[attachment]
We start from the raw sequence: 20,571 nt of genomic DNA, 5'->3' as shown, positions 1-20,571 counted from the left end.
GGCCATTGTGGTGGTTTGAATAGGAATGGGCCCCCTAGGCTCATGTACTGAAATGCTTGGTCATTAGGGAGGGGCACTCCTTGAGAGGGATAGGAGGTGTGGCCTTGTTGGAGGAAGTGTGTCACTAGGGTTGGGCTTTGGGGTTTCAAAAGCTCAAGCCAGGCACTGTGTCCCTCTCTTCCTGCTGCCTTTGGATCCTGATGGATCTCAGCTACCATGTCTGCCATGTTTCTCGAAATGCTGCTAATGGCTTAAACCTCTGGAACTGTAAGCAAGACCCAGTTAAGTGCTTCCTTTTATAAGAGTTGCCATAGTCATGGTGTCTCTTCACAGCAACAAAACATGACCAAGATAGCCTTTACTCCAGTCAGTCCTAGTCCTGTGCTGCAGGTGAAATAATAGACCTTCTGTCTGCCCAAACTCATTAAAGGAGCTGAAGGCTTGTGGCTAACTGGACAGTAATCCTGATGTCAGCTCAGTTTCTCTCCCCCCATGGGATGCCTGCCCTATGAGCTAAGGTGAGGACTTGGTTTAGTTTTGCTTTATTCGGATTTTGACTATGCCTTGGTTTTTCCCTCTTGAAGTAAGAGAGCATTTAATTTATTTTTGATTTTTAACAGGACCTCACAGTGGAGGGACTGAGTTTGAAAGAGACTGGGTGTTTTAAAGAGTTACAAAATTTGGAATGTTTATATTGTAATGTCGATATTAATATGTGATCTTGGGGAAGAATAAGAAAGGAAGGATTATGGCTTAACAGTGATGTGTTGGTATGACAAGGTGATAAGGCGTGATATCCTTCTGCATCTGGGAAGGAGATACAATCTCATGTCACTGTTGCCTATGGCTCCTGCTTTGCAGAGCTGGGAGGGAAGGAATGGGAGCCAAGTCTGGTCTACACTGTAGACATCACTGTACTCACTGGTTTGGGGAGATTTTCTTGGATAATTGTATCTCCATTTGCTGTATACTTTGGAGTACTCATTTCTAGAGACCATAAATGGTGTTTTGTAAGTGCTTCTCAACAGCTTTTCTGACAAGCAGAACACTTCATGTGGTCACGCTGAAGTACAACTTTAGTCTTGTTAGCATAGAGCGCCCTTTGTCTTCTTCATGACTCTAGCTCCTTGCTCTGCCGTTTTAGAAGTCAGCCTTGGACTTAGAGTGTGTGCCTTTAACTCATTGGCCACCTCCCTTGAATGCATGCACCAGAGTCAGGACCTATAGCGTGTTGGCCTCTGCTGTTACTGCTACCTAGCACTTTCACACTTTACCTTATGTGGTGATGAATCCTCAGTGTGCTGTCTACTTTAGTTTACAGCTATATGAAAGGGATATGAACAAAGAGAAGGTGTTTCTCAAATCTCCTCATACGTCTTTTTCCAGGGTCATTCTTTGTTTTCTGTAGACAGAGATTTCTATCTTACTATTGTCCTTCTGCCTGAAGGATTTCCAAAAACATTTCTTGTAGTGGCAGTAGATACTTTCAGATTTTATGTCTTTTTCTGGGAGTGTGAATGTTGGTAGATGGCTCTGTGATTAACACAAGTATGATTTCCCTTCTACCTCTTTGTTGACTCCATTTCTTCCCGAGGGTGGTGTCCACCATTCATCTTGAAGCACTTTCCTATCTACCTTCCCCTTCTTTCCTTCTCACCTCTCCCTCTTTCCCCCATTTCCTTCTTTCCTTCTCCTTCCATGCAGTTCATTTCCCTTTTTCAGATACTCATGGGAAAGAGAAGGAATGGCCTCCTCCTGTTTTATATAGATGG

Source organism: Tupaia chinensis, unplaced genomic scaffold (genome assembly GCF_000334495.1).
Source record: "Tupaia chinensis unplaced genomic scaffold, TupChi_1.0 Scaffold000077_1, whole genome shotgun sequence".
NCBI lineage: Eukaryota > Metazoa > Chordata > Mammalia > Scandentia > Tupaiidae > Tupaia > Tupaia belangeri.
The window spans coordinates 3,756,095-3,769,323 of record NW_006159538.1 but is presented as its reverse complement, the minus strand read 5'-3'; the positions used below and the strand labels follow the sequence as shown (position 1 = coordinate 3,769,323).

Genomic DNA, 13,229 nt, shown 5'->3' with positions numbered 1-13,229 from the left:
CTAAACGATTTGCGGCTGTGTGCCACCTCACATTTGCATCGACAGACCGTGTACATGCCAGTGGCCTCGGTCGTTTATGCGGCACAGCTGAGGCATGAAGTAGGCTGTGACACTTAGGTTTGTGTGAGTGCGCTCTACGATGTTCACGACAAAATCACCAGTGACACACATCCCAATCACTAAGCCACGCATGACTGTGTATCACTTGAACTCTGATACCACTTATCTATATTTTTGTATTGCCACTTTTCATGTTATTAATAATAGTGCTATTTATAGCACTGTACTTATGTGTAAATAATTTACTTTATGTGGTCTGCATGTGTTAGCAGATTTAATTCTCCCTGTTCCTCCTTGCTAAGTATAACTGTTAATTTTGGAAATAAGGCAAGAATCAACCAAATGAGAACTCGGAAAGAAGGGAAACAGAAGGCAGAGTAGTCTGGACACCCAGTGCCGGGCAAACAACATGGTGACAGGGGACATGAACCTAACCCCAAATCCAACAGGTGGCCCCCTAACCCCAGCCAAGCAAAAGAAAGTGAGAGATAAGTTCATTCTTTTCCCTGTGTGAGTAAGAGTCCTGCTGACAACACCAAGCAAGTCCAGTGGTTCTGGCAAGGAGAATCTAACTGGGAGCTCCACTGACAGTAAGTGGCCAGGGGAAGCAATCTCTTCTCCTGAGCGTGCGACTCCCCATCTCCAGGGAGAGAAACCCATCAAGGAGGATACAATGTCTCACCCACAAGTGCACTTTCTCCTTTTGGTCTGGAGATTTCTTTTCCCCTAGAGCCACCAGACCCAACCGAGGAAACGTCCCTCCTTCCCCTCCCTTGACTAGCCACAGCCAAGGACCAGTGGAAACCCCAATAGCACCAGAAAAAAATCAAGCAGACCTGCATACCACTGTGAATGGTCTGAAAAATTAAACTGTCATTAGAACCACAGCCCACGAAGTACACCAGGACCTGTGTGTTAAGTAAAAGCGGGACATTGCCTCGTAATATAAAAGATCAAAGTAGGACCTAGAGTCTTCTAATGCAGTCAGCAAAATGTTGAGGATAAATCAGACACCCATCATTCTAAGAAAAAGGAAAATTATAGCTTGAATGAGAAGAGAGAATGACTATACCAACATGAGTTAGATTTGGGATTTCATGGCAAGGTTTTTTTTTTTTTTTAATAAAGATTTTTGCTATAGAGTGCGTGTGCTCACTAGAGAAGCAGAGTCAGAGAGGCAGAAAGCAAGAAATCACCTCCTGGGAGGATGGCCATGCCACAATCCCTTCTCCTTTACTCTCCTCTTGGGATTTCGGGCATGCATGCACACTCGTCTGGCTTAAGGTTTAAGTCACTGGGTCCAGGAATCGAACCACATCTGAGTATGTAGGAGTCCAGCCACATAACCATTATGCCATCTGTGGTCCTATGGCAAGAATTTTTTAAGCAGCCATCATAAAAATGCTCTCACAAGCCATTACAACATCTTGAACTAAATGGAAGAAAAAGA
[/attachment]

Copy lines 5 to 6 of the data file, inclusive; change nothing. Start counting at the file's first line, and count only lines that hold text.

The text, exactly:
NCBI lineage: Eukaryota > Metazoa > Chordata > Mammalia > Scandentia > Tupaiidae > Tupaia > Tupaia belangeri.
The window spans coordinates 3,756,095-3,769,323 of record NW_006159538.1 but is presented as its reverse complement, the minus strand read 5'-3'; the positions used below and the strand labels follow the sequence as shown (position 1 = coordinate 3,769,323).